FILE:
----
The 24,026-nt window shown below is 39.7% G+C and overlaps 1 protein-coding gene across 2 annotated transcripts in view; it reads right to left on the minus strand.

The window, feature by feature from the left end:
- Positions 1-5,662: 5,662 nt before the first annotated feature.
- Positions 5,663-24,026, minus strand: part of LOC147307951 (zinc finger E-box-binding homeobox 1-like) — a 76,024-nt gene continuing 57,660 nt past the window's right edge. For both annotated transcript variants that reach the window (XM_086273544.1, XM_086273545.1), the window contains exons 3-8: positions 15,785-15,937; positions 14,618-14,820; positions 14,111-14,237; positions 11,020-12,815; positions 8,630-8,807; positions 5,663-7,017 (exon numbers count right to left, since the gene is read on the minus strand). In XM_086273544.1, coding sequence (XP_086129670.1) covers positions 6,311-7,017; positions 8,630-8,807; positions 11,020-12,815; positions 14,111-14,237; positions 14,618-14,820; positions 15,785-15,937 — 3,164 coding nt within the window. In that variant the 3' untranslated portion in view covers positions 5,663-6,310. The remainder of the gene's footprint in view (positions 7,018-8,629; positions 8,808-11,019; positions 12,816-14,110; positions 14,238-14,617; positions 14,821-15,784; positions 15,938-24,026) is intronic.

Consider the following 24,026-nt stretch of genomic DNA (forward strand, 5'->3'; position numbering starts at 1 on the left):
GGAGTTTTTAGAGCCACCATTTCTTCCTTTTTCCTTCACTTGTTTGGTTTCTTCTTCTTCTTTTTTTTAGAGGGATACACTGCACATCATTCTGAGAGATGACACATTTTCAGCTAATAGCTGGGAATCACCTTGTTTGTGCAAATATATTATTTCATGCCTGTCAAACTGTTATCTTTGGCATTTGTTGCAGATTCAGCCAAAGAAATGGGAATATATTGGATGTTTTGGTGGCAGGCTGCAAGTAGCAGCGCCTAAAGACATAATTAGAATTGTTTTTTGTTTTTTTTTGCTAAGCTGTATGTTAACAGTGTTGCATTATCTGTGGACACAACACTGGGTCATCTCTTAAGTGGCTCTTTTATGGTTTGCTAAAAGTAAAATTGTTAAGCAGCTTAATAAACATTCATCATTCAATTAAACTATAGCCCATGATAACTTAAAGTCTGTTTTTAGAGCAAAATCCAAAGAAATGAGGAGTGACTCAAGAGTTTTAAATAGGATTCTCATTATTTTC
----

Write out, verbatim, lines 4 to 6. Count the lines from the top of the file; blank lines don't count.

- Positions 5,663-24,026, minus strand: part of LOC147307951 (zinc finger E-box-binding homeobox 1-like) — a 76,024-nt gene continuing 57,660 nt past the window's right edge. For both annotated transcript variants that reach the window (XM_086273544.1, XM_086273545.1), the window contains exons 3-8: positions 15,785-15,937; positions 14,618-14,820; positions 14,111-14,237; positions 11,020-12,815; positions 8,630-8,807; positions 5,663-7,017 (exon numbers count right to left, since the gene is read on the minus strand). In XM_086273544.1, coding sequence (XP_086129670.1) covers positions 6,311-7,017; positions 8,630-8,807; positions 11,020-12,815; positions 14,111-14,237; positions 14,618-14,820; positions 15,785-15,937 — 3,164 coding nt within the window. In that variant the 3' untranslated portion in view covers positions 5,663-6,310. The remainder of the gene's footprint in view (positions 7,018-8,629; positions 8,808-11,019; positions 12,816-14,110; positions 14,238-14,617; positions 14,821-15,784; positions 15,938-24,026) is intronic.

Consider the following 24,026-nt stretch of genomic DNA (forward strand, 5'->3'; position numbering starts at 1 on the left):
GGAGTTTTTAGAGCCACCATTTCTTCCTTTTTCCTTCACTTGTTTGGTTTCTTCTTCTTCTTTTTTTTAGAGGGATACACTGCACATCATTCTGAGAGATGACACATTTTCAGCTAATAGCTGGGAATCACCTTGTTTGTGCAAATATATTATTTCATGCCTGTCAAACTGTTATCTTTGGCATTTGTTGCAGATTCAGCCAAAGAAATGGGAATATATTGGATGTTTTGGTGGCAGGCTGCAAGTAGCAGCGCCTAAAGACATAATTAGAATTGTTTTTTGTTTTTTTTTGCTAAGCTGTATGTTAACAGTGTTGCATTATCTGTGGACACAACACTGGGTCATCTCTTAAGTGGCTCTTTTATGGTTTGCTAAAAGTAAAATTGTTAAGCAGCTTAATAAACATTCATCATTCAATTAAACTATAGCCCATGATAACTTAAAGTCTGTTTTTAGAGCAAAATCCAAAGAAATGAGGAGTGACTCAAGAGTTTTAAATAGGATTCTCATTATTTTC